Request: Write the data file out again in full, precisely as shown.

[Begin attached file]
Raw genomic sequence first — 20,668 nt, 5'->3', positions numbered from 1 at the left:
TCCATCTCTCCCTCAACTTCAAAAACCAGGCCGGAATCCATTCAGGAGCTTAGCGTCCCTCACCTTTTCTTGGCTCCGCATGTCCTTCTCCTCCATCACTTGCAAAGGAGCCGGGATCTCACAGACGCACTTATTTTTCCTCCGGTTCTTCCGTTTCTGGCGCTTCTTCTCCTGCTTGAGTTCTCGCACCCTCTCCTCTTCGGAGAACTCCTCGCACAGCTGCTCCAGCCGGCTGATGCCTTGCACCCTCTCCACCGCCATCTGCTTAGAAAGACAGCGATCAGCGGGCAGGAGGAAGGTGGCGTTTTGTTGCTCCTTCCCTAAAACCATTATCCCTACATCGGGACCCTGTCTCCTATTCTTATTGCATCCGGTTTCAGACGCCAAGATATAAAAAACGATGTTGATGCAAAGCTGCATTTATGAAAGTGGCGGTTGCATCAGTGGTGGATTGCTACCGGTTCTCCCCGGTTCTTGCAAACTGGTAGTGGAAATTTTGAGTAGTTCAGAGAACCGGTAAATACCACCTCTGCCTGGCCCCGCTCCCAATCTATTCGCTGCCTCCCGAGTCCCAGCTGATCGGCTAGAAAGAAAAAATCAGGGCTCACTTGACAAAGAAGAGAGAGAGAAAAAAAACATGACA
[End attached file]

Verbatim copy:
Raw genomic sequence first — 20,668 nt, 5'->3', positions numbered from 1 at the left:
TCCATCTCTCCCTCAACTTCAAAAACCAGGCCGGAATCCATTCAGGAGCTTAGCGTCCCTCACCTTTTCTTGGCTCCGCATGTCCTTCTCCTCCATCACTTGCAAAGGAGCCGGGATCTCACAGACGCACTTATTTTTCCTCCGGTTCTTCCGTTTCTGGCGCTTCTTCTCCTGCTTGAGTTCTCGCACCCTCTCCTCTTCGGAGAACTCCTCGCACAGCTGCTCCAGCCGGCTGATGCCTTGCACCCTCTCCACCGCCATCTGCTTAGAAAGACAGCGATCAGCGGGCAGGAGGAAGGTGGCGTTTTGTTGCTCCTTCCCTAAAACCATTATCCCTACATCGGGACCCTGTCTCCTATTCTTATTGCATCCGGTTTCAGACGCCAAGATATAAAAAACGATGTTGATGCAAAGCTGCATTTATGAAAGTGGCGGTTGCATCAGTGGTGGATTGCTACCGGTTCTCCCCGGTTCTTGCAAACTGGTAGTGGAAATTTTGAGTAGTTCAGAGAACCGGTAAATACCACCTCTGCCTGGCCCCGCTCCCAATCTATTCGCTGCCTCCCGAGTCCCAGCTGATCGGCTAGAAAGAAAAAATCAGGGCTCACTTGACAAAGAAGAGAGAGAGAAAAAAAACATGACA